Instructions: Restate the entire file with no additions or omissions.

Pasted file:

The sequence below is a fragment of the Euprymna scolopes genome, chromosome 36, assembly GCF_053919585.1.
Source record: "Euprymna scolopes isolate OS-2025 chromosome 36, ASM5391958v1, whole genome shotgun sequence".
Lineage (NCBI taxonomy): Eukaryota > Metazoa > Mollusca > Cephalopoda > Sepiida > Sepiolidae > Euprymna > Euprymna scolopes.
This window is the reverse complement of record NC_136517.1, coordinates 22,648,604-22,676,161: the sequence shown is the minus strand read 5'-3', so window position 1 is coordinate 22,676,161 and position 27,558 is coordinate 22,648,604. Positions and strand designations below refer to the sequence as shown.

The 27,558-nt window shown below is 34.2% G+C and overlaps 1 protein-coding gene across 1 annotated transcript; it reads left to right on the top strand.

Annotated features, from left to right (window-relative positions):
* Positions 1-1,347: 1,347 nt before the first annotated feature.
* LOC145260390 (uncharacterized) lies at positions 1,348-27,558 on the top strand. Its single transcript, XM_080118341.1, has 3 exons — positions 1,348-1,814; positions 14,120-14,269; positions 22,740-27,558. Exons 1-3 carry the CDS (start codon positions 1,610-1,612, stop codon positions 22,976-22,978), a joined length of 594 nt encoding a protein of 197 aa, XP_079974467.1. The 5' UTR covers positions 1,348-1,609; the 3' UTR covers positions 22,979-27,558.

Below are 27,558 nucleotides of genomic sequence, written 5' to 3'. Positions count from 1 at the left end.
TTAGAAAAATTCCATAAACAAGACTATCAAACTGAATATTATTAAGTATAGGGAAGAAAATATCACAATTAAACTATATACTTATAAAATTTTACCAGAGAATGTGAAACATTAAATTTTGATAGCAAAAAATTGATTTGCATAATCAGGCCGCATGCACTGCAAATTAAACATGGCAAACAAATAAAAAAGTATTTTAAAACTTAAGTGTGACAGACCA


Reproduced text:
The sequence below is a fragment of the Euprymna scolopes genome, chromosome 36, assembly GCF_053919585.1.
Source record: "Euprymna scolopes isolate OS-2025 chromosome 36, ASM5391958v1, whole genome shotgun sequence".
Lineage (NCBI taxonomy): Eukaryota > Metazoa > Mollusca > Cephalopoda > Sepiida > Sepiolidae > Euprymna > Euprymna scolopes.
This window is the reverse complement of record NC_136517.1, coordinates 22,648,604-22,676,161: the sequence shown is the minus strand read 5'-3', so window position 1 is coordinate 22,676,161 and position 27,558 is coordinate 22,648,604. Positions and strand designations below refer to the sequence as shown.

The 27,558-nt window shown below is 34.2% G+C and overlaps 1 protein-coding gene across 1 annotated transcript; it reads left to right on the top strand.

Annotated features, from left to right (window-relative positions):
* Positions 1-1,347: 1,347 nt before the first annotated feature.
* LOC145260390 (uncharacterized) lies at positions 1,348-27,558 on the top strand. Its single transcript, XM_080118341.1, has 3 exons — positions 1,348-1,814; positions 14,120-14,269; positions 22,740-27,558. Exons 1-3 carry the CDS (start codon positions 1,610-1,612, stop codon positions 22,976-22,978), a joined length of 594 nt encoding a protein of 197 aa, XP_079974467.1. The 5' UTR covers positions 1,348-1,609; the 3' UTR covers positions 22,979-27,558.

Below are 27,558 nucleotides of genomic sequence, written 5' to 3'. Positions count from 1 at the left end.
TTAGAAAAATTCCATAAACAAGACTATCAAACTGAATATTATTAAGTATAGGGAAGAAAATATCACAATTAAACTATATACTTATAAAATTTTACCAGAGAATGTGAAACATTAAATTTTGATAGCAAAAAATTGATTTGCATAATCAGGCCGCATGCACTGCAAATTAAACATGGCAAACAAATAAAAAAGTATTTTAAAACTTAAGTGTGACAGACCA